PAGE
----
The House is facing unprecedented times.
What’s going on?
For the first time in exactly 100 years, a House speaker nominee failed to get the votes. Yesterday, Rep. Kevin McCarthy (R-CA) tried not once, not twice, but three times to take the gavel…and failed. Reminder: Republicans only have a 222-213 majority, so McCarthy only had four Republican votes to lose. Nineteen GOP colleagues opted to back other candidates, including Rep. Andy Biggs (R-AZ) and then Rep. Jim Jordan (R-OH). One potential reason? The concessions McCarthy's already made — including making it easier to vote out a speaker — aren't enough. Now, McCarthy’s saying there might be a “battle on the floor” as Republican hardliners don’t think McCarthy is the man for the job.
So where does that leave things?
The House will keep voting until a candidate gets all 218 votes. But that could take a while. McCarthy could become Speaker of the House with less than the threshold if some members vote ‘present’ or are absent. And waaay back in 1856, it took two months and over 130 ballots for the House to elect its speaker. In the meantime, things in Congress are basically at a standstill. The House can’t swear in new members, set rules to govern itself, consider new legislation, or create committee assignments.
McCarthy’s loss could be a preview of what the next two years may look like: infighting and gridlock.
What you might find at your pharmacy soon…
Abortion pills. Yesterday, the FDA changed its rules to allow certified pharmacies to provide abortion pills with a prescription. Ever since SCOTUS overturned Roe v. Wade, many have worried that abortion pills could face restrictions. Especially as Red states move to limit or ban abortion access. But the Justice Dept recently said the US Postal Service can deliver the abortion drugs — something the Biden admin believes could help protect abortion access. Abortion pills like mifepristone, authorized by the FDA to end pregnancies up to 10 weeks, are used in more than half of pregnancy terminations in the US. And could only be distributed by a certified health care provider. Now, pharmacies can decide whether to provide the pills — either in-person or via mail order. CVS and Walgreens said they are reviewing the updated requirements from the FDA. TBD what kind of legal challenges could arise. Meanwhile, anti-abortion advocates say the decision proves the White House “values abortion industry profits” over “women’s safety and unborn children’s lives.”
What’s got some parents saying ‘told you so’...
This social media study. Yesterday, a new study — reportedly among the first — looked at how social media use could impact brain development...by looking at brain scans. Researchers at UNC-Chapel Hill looked at brain scans from a group of nearly 170 sixth- and seventh-grade students. Those who checked their social media accounts more often showed brain activity that indicated they had become more hypersensitive to social rewards, including peer feedback and Facebook likes. Those who weren’t scrolling as often didn’t care as much. But the authors of the study warn that the data just gives them insight into the trajectory of the kids’ brain changes. It doesn’t explain the magnitude or if these changes are helpful or harmful.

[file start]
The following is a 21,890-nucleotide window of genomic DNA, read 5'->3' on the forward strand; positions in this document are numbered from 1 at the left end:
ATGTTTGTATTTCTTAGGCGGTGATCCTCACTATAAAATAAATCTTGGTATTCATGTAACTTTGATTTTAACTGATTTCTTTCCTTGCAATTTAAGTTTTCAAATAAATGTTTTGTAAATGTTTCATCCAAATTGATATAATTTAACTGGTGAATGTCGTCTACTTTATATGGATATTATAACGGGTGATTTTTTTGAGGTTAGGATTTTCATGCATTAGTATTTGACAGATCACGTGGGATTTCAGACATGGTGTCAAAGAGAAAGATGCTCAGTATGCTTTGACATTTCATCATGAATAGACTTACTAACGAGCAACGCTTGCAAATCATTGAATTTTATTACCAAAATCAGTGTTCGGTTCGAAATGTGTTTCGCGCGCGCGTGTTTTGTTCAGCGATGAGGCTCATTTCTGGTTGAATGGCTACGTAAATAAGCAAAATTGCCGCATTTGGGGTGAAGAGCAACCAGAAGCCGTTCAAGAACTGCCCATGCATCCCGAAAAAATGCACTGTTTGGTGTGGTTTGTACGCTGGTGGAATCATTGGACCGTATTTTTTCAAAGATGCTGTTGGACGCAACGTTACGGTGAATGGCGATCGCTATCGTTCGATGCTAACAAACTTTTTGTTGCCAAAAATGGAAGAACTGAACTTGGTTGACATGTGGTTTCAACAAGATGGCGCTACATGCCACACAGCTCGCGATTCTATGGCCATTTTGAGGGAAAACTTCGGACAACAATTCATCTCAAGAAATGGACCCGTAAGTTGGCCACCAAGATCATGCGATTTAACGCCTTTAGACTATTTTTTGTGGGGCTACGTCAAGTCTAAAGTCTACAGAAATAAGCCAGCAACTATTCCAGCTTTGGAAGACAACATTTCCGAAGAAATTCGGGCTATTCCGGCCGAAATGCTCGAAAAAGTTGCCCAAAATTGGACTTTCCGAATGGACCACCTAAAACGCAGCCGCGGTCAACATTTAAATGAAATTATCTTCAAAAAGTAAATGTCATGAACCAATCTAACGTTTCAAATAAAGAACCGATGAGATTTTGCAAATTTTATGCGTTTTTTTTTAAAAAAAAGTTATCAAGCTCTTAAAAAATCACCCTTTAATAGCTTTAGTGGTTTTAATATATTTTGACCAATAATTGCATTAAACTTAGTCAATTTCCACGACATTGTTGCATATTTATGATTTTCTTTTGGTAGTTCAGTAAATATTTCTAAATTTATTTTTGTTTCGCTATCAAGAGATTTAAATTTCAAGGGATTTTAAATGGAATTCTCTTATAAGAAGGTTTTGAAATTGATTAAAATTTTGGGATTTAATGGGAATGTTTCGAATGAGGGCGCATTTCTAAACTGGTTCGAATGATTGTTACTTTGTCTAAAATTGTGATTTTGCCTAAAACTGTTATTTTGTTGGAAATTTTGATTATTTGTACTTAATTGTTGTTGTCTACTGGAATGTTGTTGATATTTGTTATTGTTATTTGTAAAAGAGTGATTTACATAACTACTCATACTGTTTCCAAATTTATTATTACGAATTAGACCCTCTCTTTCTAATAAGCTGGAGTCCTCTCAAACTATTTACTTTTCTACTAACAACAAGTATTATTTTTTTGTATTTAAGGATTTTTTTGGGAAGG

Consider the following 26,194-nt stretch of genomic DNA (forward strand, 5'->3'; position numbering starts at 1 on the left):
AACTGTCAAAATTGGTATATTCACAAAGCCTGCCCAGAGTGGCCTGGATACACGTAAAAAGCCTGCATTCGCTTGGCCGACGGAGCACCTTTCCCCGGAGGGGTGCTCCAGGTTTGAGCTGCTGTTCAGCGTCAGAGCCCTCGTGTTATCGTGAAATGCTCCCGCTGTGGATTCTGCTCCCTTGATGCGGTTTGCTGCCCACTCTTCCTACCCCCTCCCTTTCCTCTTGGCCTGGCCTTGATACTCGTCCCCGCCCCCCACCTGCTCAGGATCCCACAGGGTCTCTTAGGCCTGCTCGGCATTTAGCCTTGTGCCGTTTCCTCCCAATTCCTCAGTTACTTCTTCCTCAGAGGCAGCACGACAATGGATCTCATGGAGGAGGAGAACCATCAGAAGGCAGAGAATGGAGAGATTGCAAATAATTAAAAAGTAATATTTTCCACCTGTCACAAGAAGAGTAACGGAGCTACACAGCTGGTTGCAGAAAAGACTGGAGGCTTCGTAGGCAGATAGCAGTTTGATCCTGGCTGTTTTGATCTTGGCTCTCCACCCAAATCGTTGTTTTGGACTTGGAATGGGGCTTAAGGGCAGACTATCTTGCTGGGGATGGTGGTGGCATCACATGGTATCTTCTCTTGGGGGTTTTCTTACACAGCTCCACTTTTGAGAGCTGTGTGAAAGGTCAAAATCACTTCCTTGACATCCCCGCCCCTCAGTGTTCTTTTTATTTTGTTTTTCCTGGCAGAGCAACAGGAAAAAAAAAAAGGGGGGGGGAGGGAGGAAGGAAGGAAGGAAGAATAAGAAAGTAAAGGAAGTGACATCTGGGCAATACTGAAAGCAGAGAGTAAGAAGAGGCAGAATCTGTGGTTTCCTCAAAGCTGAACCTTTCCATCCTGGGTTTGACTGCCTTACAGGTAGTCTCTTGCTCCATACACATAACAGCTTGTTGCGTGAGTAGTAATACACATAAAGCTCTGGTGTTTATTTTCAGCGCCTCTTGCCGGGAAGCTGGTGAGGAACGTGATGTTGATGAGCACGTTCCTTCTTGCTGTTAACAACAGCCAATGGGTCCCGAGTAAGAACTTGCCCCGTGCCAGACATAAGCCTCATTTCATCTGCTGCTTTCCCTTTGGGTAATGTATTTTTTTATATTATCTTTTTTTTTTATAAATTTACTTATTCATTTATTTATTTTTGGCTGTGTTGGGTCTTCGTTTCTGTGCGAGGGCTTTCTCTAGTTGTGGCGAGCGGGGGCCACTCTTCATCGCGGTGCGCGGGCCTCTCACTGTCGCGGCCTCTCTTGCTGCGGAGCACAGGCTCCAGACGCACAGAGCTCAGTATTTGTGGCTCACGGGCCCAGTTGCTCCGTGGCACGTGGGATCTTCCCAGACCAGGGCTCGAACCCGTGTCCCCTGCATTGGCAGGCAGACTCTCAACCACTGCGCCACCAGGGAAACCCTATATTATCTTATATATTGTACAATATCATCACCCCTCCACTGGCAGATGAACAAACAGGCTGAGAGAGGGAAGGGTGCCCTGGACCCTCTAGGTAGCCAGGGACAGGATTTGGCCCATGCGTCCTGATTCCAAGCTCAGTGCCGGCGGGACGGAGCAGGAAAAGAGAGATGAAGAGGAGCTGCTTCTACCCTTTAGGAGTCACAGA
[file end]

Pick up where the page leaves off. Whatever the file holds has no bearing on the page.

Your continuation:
P.S. Here are some tips on how to keep your social media use in check.
Who’s apparently facing threats…
Sara Khadem. Yesterday, one of Iran’s top chess players reportedly arrived in Spain after being warned not to return to her country. Last week, Khadem played in a tournament in Kazakhstan without Iran's mandatory hijab. Many viewed the move as potentially pulling a page out of climber Elnaz Rekabi and Iranian soccer players' playbook. They've also taken a stance at public sporting events in apparent acts of solidarity with the thousands of Iranians who have been calling for leadership change and women’s rights. But now, Khadem is apparently avoiding returning home to Iran where she could face deadly repercussions.
What's trying to get out of the doghouse...
Southwest Airlines. Yesterday, the airline gave out 25,000 frequent-flier points to passengers affected by its holiday travel meltdown. Think: over 15,000 canceled flights and luggage that’s still lost. The points — which are worth more than $300 — are in addition to reimbursements and refunds. The airline's CEO called it a "gesture of goodwill." But the airline’s still facing at least one lawsuit and a federal investigation.
Who’s giving us all the ‘90s feels…
Why it’s an especially “Wednesday” Wednesday...
We don’t know what’s happening with season 2.
Who didn’t want a selfie…
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